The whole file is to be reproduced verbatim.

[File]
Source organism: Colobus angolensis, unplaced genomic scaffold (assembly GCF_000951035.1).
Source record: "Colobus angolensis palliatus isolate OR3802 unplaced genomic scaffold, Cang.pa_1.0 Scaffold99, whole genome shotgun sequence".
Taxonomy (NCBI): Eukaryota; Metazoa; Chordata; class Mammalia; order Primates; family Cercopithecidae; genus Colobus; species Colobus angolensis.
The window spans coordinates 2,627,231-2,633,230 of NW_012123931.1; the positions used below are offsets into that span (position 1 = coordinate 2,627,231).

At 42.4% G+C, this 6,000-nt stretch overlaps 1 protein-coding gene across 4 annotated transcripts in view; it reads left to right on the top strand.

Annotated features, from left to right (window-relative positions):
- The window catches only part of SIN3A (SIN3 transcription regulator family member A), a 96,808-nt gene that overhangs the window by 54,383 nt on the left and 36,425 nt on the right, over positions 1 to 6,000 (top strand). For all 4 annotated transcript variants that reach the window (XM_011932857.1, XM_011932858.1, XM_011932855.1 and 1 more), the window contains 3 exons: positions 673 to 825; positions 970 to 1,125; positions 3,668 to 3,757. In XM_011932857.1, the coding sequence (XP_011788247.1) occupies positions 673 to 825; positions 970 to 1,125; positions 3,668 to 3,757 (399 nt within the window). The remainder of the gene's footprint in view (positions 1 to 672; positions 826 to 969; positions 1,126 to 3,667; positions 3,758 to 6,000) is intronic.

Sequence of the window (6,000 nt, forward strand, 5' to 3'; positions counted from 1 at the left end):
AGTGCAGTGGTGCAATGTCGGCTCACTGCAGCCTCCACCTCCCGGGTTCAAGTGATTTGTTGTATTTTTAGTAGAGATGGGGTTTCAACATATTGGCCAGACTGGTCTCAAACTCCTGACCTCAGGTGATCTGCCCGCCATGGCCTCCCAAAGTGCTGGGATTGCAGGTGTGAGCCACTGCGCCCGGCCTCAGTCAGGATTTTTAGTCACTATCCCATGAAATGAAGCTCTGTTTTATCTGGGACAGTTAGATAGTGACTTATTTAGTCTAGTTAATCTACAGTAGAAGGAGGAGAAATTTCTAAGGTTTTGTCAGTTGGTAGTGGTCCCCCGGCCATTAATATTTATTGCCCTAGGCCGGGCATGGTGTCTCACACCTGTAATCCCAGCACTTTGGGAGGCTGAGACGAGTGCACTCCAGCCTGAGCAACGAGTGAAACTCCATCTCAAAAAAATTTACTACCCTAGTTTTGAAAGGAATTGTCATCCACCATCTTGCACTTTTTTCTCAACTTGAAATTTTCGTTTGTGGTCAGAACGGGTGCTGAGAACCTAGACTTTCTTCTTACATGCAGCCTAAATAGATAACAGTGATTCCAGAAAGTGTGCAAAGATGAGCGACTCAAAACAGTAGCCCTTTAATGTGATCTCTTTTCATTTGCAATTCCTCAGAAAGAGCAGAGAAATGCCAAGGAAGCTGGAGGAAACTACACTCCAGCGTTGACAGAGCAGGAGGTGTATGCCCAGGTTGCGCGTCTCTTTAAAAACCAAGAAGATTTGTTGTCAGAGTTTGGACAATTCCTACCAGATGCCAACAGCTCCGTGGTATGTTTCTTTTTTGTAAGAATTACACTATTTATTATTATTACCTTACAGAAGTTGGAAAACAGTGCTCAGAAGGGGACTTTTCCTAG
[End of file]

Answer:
Source organism: Colobus angolensis, unplaced genomic scaffold (assembly GCF_000951035.1).
Source record: "Colobus angolensis palliatus isolate OR3802 unplaced genomic scaffold, Cang.pa_1.0 Scaffold99, whole genome shotgun sequence".
Taxonomy (NCBI): Eukaryota; Metazoa; Chordata; class Mammalia; order Primates; family Cercopithecidae; genus Colobus; species Colobus angolensis.
The window spans coordinates 2,627,231-2,633,230 of NW_012123931.1; the positions used below are offsets into that span (position 1 = coordinate 2,627,231).

At 42.4% G+C, this 6,000-nt stretch overlaps 1 protein-coding gene across 4 annotated transcripts in view; it reads left to right on the top strand.

Annotated features, from left to right (window-relative positions):
- The window catches only part of SIN3A (SIN3 transcription regulator family member A), a 96,808-nt gene that overhangs the window by 54,383 nt on the left and 36,425 nt on the right, over positions 1 to 6,000 (top strand). For all 4 annotated transcript variants that reach the window (XM_011932857.1, XM_011932858.1, XM_011932855.1 and 1 more), the window contains 3 exons: positions 673 to 825; positions 970 to 1,125; positions 3,668 to 3,757. In XM_011932857.1, the coding sequence (XP_011788247.1) occupies positions 673 to 825; positions 970 to 1,125; positions 3,668 to 3,757 (399 nt within the window). The remainder of the gene's footprint in view (positions 1 to 672; positions 826 to 969; positions 1,126 to 3,667; positions 3,758 to 6,000) is intronic.

Sequence of the window (6,000 nt, forward strand, 5' to 3'; positions counted from 1 at the left end):
AGTGCAGTGGTGCAATGTCGGCTCACTGCAGCCTCCACCTCCCGGGTTCAAGTGATTTGTTGTATTTTTAGTAGAGATGGGGTTTCAACATATTGGCCAGACTGGTCTCAAACTCCTGACCTCAGGTGATCTGCCCGCCATGGCCTCCCAAAGTGCTGGGATTGCAGGTGTGAGCCACTGCGCCCGGCCTCAGTCAGGATTTTTAGTCACTATCCCATGAAATGAAGCTCTGTTTTATCTGGGACAGTTAGATAGTGACTTATTTAGTCTAGTTAATCTACAGTAGAAGGAGGAGAAATTTCTAAGGTTTTGTCAGTTGGTAGTGGTCCCCCGGCCATTAATATTTATTGCCCTAGGCCGGGCATGGTGTCTCACACCTGTAATCCCAGCACTTTGGGAGGCTGAGACGAGTGCACTCCAGCCTGAGCAACGAGTGAAACTCCATCTCAAAAAAATTTACTACCCTAGTTTTGAAAGGAATTGTCATCCACCATCTTGCACTTTTTTCTCAACTTGAAATTTTCGTTTGTGGTCAGAACGGGTGCTGAGAACCTAGACTTTCTTCTTACATGCAGCCTAAATAGATAACAGTGATTCCAGAAAGTGTGCAAAGATGAGCGACTCAAAACAGTAGCCCTTTAATGTGATCTCTTTTCATTTGCAATTCCTCAGAAAGAGCAGAGAAATGCCAAGGAAGCTGGAGGAAACTACACTCCAGCGTTGACAGAGCAGGAGGTGTATGCCCAGGTTGCGCGTCTCTTTAAAAACCAAGAAGATTTGTTGTCAGAGTTTGGACAATTCCTACCAGATGCCAACAGCTCCGTGGTATGTTTCTTTTTTGTAAGAATTACACTATTTATTATTATTACCTTACAGAAGTTGGAAAACAGTGCTCAGAAGGGGACTTTTCCTAG